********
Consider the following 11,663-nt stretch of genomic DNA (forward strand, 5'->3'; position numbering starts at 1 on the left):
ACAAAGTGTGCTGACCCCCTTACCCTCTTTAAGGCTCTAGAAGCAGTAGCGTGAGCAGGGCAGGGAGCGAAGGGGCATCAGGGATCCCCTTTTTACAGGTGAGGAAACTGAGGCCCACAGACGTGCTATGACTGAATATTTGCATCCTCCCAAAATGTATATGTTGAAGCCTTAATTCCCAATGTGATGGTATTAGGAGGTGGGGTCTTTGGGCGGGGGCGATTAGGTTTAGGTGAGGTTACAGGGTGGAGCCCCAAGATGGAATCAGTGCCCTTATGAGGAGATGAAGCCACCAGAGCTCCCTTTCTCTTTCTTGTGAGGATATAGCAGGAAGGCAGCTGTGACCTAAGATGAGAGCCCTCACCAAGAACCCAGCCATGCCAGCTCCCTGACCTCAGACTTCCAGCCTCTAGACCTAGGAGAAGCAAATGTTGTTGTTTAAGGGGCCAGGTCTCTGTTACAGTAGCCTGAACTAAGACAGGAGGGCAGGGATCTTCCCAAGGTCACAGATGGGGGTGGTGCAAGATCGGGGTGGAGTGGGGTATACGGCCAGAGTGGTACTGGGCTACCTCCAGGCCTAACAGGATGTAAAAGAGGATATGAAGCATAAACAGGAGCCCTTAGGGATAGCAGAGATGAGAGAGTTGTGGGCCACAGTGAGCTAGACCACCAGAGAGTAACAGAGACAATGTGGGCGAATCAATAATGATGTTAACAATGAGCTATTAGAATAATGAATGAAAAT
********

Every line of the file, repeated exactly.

Consider the following 11,663-nt stretch of genomic DNA (forward strand, 5'->3'; position numbering starts at 1 on the left):
ACAAAGTGTGCTGACCCCCTTACCCTCTTTAAGGCTCTAGAAGCAGTAGCGTGAGCAGGGCAGGGAGCGAAGGGGCATCAGGGATCCCCTTTTTACAGGTGAGGAAACTGAGGCCCACAGACGTGCTATGACTGAATATTTGCATCCTCCCAAAATGTATATGTTGAAGCCTTAATTCCCAATGTGATGGTATTAGGAGGTGGGGTCTTTGGGCGGGGGCGATTAGGTTTAGGTGAGGTTACAGGGTGGAGCCCCAAGATGGAATCAGTGCCCTTATGAGGAGATGAAGCCACCAGAGCTCCCTTTCTCTTTCTTGTGAGGATATAGCAGGAAGGCAGCTGTGACCTAAGATGAGAGCCCTCACCAAGAACCCAGCCATGCCAGCTCCCTGACCTCAGACTTCCAGCCTCTAGACCTAGGAGAAGCAAATGTTGTTGTTTAAGGGGCCAGGTCTCTGTTACAGTAGCCTGAACTAAGACAGGAGGGCAGGGATCTTCCCAAGGTCACAGATGGGGGTGGTGCAAGATCGGGGTGGAGTGGGGTATACGGCCAGAGTGGTACTGGGCTACCTCCAGGCCTAACAGGATGTAAAAGAGGATATGAAGCATAAACAGGAGCCCTTAGGGATAGCAGAGATGAGAGAGTTGTGGGCCACAGTGAGCTAGACCACCAGAGAGTAACAGAGACAATGTGGGCGAATCAATAATGATGTTAACAATGAGCTATTAGAATAATGAATGAAAAT